Members of a leftist bloc of nine Latin American nations said Saturday they plan to use a new currency dubbed the "sucre" for trade among themselves starting in January.
No sucres will be printed or coined, but the virtual currency will be used to manage debts between governments while reducing reliance on the U.S. dollar and on Washington in general.
Cuba already signed an agreement on Saturday to pay for a shipment of Venezuelan rice in sucres, according to Rogelio Sierra, the island's deputy foreign minister. He declined to say what the shipment was worth.
That agreement was made even as ever cash-strapped Cuba has fallen behind on its debt to nations and multinational corporations amid the global recession.
The Bolivarian Alternative for the Americas trade group is holding a two-day summit starting Sunday in the Cuban capital.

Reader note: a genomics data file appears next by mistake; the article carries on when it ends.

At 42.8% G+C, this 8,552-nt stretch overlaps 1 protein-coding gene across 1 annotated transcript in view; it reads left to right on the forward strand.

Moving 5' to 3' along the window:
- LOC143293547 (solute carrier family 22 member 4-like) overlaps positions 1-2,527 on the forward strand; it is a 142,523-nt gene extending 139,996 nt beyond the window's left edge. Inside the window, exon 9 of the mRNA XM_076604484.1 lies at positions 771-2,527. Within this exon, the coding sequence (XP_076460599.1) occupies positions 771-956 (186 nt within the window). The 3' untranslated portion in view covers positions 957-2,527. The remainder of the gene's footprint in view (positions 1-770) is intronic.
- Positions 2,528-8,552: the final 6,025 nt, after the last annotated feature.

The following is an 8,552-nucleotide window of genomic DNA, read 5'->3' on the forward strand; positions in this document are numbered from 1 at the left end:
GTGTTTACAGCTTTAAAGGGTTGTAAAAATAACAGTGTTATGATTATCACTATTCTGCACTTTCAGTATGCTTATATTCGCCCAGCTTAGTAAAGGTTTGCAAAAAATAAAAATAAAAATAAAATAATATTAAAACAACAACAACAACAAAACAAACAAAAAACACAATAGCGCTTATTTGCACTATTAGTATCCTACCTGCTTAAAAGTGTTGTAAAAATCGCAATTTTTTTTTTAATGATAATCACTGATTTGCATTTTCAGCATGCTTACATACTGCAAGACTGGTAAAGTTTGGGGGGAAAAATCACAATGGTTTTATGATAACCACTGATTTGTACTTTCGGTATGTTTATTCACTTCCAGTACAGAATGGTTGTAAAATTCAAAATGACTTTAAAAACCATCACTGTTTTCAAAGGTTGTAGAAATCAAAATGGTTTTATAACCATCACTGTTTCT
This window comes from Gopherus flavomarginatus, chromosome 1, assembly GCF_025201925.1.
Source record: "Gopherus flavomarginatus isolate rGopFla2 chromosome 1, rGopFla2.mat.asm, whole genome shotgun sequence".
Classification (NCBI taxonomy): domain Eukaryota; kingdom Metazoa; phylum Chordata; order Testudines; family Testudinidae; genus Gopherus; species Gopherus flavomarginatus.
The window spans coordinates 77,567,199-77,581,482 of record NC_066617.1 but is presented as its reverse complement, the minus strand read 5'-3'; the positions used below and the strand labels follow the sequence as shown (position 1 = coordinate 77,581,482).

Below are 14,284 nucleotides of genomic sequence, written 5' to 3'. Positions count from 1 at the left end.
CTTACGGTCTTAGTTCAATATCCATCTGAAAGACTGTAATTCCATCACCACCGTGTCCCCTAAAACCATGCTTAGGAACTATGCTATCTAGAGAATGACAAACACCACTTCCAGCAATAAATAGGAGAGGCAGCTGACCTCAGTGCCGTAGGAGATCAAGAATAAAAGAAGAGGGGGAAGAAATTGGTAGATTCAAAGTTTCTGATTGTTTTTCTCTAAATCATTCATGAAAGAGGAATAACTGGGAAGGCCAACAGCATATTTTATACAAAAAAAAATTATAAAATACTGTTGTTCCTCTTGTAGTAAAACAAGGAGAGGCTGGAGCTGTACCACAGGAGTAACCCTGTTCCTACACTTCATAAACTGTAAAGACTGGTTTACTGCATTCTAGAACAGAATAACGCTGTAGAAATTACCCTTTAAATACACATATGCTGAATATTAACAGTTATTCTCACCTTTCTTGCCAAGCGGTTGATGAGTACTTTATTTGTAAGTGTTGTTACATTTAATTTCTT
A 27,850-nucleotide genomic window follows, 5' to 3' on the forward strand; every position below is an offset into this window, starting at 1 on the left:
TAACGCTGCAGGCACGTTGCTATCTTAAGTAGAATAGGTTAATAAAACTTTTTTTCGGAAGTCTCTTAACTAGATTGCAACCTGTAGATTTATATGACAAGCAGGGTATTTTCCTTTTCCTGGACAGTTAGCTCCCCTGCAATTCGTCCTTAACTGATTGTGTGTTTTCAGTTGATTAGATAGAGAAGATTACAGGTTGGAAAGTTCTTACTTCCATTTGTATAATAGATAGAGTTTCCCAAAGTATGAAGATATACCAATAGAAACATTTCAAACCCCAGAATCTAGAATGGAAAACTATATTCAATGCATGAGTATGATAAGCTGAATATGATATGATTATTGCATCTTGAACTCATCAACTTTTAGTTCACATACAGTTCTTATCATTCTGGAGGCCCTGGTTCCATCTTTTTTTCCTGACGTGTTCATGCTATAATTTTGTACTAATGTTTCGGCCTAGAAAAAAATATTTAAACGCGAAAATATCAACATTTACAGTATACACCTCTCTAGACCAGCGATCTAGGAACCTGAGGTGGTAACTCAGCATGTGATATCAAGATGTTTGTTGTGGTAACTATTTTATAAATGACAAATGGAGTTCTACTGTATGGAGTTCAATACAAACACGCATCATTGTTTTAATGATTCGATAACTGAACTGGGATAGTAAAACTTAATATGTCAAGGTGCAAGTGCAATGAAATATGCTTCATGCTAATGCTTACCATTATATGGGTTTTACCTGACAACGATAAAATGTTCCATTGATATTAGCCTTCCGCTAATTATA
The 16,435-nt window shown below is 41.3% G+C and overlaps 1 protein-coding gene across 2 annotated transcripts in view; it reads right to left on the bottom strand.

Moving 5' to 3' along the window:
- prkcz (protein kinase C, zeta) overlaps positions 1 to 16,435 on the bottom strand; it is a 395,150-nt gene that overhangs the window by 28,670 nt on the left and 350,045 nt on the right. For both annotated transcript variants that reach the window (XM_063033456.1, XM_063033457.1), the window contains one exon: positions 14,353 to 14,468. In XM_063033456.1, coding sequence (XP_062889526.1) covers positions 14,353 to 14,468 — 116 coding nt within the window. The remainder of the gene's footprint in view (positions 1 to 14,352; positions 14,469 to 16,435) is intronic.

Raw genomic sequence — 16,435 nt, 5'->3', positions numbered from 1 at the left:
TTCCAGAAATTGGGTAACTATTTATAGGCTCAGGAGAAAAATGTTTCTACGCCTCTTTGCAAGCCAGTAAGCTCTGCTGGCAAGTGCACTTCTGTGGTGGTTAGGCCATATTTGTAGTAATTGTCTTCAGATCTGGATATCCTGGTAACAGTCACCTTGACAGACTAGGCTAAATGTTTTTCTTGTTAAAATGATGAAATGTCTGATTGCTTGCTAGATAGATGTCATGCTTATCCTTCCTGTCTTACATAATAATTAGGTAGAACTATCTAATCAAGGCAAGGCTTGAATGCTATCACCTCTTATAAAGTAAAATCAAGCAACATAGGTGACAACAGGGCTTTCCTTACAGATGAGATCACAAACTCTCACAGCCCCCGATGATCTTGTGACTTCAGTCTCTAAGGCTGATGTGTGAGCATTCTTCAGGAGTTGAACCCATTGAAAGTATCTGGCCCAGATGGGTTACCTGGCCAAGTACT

The group was formed by Venezuela's self-described socialist president, Hugo Chavez, as an alternative to U.S.-backed free-trade consortiums. Member nations are Venezuela, Cuba, Nicaragua, Honduras, Ecuador, Bolivia, Antigua and Barbuda, San Vincent and the Grenadines, and Dominica.
Honduras remains part of the bloc despite a June coup that toppled leftist President Manuel Zelaya. Zelaya's deposed foreign minister is attending the summit, but the acting government in Honduras will almost certainly not abide by any agreements made.
Chavez was greeted Friday as he arrived in Cuba by President Raul Castro. Cuba and Venezuela signed "agreements of cooperation" on 285 bilateral projects in 2010 totaling nearly US$3.2 billion, according to Venezuelan Energy Minister Rafael Ramirez. He provided no details on what those agreements entail, however.
On Saturday, Raul Castro said the cooperation between the countries will allow them to "alleviate the negative impact of the current world economic crisis."
Leftist presidents Daniel Ortega of Nicaragua and Evo Morales of Bolivia are expected to attend the summit.